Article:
Milk Fed by Melissa Broder
Milk Fed, Melissa Broder’s latest novel (following The Pisces), is a funny, sexy feast of a story about indulgence, self-denial and female love. Rachel is a bored, lonely and cynical atheistic Jewish girl in her mid-20s who works as an assistant for a talent management company in Los Angeles. She has no partner or friends to speak of. She lives alone and her days are dominated by thoughts of food and the anticipation of her next meal. But thanks to a life under the judgement of her fat-phobic mother, Rachel is also obsessed with remaining skinny. She counts her calories meticulously, and finds her joy in spoonfuls of Splenda, low-cal protein bars, and best of all, her daily cup of fat-free, sugar-free, low-carb frozen yoghurt (no toppings) from the Yo!Good yoghurt bar near her work.
Prompted by her questionable therapist, Rachel begins a no-contact detox from her mother and uses “Theraputticals” putty to craft an overweight doll that is meant to resemble her worst fears. The doll goes missing and, soon after, the Yo!Good counter boy is replaced with an orthodox Jewish girl with light blue eyes, pink lips, rolls of fat under her clothes, and three moles on her neck that look like chocolate drops. Her name is Miriam and not only does she wilfully ignore Rachel’s instructions to only fill the cup to the line, she thoroughly covers the yoghurt with free rainbow sprinkles. The dam cracks, and Rachel finds herself sliding into a world of flavour, feasting, lust and obsession that may not be as bad for her as she thinks it is.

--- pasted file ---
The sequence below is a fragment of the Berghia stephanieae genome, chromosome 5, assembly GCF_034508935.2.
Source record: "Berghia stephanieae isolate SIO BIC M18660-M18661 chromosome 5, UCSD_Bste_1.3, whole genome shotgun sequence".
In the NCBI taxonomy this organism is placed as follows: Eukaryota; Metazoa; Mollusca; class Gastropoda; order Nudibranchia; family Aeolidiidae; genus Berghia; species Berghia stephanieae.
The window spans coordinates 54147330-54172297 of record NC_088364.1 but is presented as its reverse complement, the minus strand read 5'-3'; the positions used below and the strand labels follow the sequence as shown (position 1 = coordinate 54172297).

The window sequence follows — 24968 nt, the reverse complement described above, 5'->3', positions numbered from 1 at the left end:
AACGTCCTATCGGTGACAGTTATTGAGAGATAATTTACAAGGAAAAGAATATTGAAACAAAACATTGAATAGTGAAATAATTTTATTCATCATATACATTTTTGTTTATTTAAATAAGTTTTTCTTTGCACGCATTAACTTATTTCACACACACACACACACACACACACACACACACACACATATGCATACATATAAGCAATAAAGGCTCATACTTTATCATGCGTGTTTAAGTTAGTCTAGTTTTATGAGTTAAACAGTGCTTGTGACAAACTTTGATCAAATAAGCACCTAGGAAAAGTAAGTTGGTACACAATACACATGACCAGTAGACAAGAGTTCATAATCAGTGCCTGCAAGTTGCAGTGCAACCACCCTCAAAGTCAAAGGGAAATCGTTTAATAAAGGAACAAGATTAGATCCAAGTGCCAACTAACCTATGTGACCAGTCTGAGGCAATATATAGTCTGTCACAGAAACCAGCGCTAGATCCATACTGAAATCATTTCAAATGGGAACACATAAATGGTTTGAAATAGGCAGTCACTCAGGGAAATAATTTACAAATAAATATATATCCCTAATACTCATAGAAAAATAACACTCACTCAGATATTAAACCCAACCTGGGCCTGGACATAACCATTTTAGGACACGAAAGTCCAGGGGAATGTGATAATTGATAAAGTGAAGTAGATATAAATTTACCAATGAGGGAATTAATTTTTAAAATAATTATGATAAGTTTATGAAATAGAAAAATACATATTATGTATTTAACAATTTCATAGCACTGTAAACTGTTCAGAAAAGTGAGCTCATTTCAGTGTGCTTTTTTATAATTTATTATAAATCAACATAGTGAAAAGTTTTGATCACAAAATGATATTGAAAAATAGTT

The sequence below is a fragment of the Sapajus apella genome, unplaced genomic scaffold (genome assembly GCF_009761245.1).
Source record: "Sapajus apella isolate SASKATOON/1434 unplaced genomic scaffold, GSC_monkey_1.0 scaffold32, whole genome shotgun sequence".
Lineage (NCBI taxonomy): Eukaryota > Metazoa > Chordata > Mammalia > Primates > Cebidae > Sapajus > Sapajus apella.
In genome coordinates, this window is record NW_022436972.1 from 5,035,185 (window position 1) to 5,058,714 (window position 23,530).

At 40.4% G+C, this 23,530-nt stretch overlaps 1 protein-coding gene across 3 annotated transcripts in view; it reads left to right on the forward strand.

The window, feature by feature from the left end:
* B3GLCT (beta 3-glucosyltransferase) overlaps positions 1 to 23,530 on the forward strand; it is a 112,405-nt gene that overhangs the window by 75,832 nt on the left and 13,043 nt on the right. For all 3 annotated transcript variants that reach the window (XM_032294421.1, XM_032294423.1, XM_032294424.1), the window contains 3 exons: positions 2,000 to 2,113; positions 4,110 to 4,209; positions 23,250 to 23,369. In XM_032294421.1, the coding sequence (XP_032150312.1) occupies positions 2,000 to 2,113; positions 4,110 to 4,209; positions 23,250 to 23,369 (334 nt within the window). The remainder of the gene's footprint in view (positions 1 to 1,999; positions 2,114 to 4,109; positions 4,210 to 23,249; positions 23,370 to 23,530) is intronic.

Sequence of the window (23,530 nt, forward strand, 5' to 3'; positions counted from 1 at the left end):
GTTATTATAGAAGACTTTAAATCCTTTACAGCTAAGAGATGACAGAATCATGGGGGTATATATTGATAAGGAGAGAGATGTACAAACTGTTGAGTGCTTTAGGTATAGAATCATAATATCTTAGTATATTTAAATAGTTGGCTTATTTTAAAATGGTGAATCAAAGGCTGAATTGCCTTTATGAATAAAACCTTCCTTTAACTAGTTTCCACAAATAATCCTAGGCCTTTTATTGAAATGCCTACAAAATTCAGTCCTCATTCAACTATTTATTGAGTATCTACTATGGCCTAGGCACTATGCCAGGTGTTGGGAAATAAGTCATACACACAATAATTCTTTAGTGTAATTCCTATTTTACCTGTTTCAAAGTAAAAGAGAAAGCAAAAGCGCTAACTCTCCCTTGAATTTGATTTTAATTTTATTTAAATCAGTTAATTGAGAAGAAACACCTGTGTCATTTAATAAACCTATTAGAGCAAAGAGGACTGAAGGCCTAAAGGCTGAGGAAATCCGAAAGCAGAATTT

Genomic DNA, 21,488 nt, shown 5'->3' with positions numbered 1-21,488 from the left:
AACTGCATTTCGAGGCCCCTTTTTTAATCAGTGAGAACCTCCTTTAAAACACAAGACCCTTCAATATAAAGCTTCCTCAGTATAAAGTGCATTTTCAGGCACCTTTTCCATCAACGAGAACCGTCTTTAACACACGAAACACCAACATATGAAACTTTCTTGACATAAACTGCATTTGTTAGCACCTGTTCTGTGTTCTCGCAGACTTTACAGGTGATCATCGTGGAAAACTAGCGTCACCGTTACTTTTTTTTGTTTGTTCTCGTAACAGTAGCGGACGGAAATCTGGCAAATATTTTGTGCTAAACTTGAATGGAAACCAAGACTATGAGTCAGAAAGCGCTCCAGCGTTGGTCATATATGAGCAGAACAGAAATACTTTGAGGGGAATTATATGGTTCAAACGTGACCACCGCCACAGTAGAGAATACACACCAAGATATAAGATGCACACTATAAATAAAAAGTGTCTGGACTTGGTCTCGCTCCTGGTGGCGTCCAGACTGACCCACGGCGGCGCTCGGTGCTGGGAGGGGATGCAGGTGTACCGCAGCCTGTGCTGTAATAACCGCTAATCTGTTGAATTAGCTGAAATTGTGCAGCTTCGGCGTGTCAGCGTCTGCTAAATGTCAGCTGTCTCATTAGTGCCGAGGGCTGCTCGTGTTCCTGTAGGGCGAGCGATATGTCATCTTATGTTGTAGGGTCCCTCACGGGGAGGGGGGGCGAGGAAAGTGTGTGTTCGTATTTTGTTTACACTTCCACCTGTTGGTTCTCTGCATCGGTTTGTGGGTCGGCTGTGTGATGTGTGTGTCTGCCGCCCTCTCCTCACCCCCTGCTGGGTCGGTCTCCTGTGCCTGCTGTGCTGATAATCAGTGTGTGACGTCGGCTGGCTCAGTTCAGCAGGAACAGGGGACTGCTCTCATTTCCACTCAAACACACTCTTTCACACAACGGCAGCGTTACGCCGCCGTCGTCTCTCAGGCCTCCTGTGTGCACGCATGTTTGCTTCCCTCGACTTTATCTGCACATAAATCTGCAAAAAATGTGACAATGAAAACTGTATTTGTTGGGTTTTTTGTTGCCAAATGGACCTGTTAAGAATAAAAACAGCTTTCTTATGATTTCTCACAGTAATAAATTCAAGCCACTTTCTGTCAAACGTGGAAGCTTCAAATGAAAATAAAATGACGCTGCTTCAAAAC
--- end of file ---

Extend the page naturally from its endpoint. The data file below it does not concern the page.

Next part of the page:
Broder has written another story about chasing desire, but this time it’s hopeful. You can taste all the food in this book and the sex scenes are excellent, but aside from its sensuous triumphs, there is a deep sweetness and generosity at the heart of this story that is downright moving.